Family Home Evening this week was about the price our Savior paid for us. He went thru pain and agony to pay the price of atonement for each one of us, and it is up to us whether or not we accept his offering and sacrifice. It was an object lesson that made an impression on everyone. The price of having a donut was 5-10 pushups. Elder Solis agreed to do the pushups for each person who wanted a donut. Even if you did not accept the donut, he still did the pushups. It was a fun activity to make a great point! We also had birthday cake to celebrate Hillary's 22nd birthday.
Ingrid Ball and I started Boot Camp again this week at the park. It is on Tuesday and Friday morning for four weeks. Everyone is young mothers except for us, but we are holding our own. On our walk back home the other morning my foot kicked something on the sidewalk. I looked down and saw a metal object. I picked it up to see what it was, and of all things it could have been, it was a kids CTR ring!
Guillermo Alvarez from our ward and Spanish Group has taken an interest in helping James with his family history. He loves being a family history detective especially in Spanish records. He has spent hours looking thru baptismal and marriage records on line and has found a few of James's ancestors. He found Victor Porras's (great-great grandfather) baptismal record which has his parents names on it. That was exciting! We took him and his wife, Miriam, out for dinner. Miriam is from Guatemala. They have twin daughters and seven grandchildren. The one daughter's family lives in Texas and the other daughter's family is in Japan with the Navy. We are so lucky to have most of out family nearby! He showed us this five generation family group sheet he made on leather bought from the area of Mexico where he is from. It is about 4 ft X 6 ft. Pretty impressive!
Saturday morning we attended Bakersfield Stake 4th Annual Pioneer Picnic at Pyles Boy's Camp next to Lake Ming. Thankfully, it was an unusually cooler day (75 degrees). They had all kinds of fun pioneer activities like; rope making, hatchet throwing, leg wrestling, stick pulling, marbles, stilt walking, and gunny sack races. There was a continuous program on the stage; pioneer ancestor stories, singing, skits, dancing, and cello playing (Jayline). We even went on the stage with a few other missionaries that were there and some young people soon to leave on their missions to sing "Called to Serve". There was also had lots of good food; scones, watermelon, beef (wrapped in foil and burlap bags in the ground on top of smoldering ashes and covered in dirt for about 15 hours), baked potatoes, and pies. We took Sister Hall and a couple of her six children home after. Someone else took the rest of the kids. Their "home" was a room in a rundown motel in a rough part of town. It made you want to cry and certainly count your own blessings.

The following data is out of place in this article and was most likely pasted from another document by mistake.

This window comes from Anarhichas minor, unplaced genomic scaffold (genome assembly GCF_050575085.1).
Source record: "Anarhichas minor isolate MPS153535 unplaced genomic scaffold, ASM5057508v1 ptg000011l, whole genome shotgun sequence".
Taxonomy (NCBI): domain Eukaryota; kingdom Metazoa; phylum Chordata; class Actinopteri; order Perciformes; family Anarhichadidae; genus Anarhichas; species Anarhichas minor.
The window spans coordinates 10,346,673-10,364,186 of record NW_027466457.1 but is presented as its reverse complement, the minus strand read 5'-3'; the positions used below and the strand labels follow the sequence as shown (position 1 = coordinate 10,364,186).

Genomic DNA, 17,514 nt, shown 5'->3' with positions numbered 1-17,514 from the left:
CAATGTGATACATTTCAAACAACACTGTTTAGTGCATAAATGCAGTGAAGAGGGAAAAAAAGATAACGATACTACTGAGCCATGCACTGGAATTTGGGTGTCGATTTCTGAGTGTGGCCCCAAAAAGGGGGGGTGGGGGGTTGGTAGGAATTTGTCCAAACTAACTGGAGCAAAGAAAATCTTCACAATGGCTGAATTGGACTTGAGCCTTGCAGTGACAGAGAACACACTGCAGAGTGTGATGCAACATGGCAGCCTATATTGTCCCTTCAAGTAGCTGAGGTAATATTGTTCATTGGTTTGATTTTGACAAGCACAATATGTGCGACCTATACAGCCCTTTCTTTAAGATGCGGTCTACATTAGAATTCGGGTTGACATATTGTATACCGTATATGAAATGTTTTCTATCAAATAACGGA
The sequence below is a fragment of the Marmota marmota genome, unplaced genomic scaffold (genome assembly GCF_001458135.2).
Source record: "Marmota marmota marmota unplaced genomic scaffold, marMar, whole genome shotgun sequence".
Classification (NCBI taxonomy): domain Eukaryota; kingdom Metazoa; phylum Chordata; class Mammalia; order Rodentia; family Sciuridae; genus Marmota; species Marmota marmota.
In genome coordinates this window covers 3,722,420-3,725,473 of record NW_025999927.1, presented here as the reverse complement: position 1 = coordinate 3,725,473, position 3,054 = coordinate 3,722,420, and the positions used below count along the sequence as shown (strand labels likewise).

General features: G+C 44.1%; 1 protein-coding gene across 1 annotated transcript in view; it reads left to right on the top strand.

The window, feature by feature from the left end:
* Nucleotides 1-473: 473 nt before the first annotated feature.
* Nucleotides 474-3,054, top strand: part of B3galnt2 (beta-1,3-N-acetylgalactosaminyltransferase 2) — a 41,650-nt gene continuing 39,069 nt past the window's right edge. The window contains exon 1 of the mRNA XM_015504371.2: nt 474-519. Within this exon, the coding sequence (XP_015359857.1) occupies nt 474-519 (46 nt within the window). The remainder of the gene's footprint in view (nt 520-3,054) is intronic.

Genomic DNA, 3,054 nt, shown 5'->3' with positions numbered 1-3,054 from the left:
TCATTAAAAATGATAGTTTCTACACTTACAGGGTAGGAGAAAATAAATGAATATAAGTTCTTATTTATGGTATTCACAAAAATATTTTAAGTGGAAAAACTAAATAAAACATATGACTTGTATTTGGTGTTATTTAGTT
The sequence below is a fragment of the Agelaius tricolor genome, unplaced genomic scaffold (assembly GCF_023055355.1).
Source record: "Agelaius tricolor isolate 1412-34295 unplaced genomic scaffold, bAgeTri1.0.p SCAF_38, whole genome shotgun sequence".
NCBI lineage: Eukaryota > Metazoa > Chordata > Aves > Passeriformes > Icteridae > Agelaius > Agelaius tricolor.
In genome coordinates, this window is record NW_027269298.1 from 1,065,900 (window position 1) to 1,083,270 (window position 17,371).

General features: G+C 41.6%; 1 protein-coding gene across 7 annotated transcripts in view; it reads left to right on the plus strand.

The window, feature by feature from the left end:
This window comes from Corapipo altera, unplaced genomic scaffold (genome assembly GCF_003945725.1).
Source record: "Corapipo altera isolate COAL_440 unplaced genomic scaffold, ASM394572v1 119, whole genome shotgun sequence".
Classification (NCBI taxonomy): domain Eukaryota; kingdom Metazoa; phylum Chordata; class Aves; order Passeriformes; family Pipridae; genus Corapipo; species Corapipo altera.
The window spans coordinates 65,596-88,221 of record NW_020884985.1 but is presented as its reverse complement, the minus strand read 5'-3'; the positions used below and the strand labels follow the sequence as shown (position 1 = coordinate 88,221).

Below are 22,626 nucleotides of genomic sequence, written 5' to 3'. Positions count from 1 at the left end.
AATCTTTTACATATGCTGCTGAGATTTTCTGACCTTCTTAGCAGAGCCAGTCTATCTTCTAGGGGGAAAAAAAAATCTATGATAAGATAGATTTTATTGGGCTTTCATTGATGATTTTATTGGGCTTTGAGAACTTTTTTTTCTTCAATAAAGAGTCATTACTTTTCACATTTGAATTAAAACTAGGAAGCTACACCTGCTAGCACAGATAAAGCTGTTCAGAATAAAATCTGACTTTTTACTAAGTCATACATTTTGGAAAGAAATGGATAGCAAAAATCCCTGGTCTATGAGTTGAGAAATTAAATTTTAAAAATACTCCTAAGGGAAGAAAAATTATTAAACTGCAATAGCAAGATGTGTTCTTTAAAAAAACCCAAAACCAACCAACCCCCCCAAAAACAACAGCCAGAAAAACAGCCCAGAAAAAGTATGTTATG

Later in the afternoon we attended the baptism for 17 year old Max Walden. His twin brother, Matthew, was there to support him. He is also taking lessons from the missionaries. After Max was baptized, he talked for a few minutes saying how he has been blessed since he first walked in the church and felt the spirit there. Max and his brother live with their grandmother who is blind and has many health problems and their two little cousins who they take care of. He said it was one of his little cousin's birthday and they didn't have any extra money to celebrate, but somehow they were blessed with some money to have a little party for him. They were so happy.
THE LORD LOVES YOU AND SO DO WE!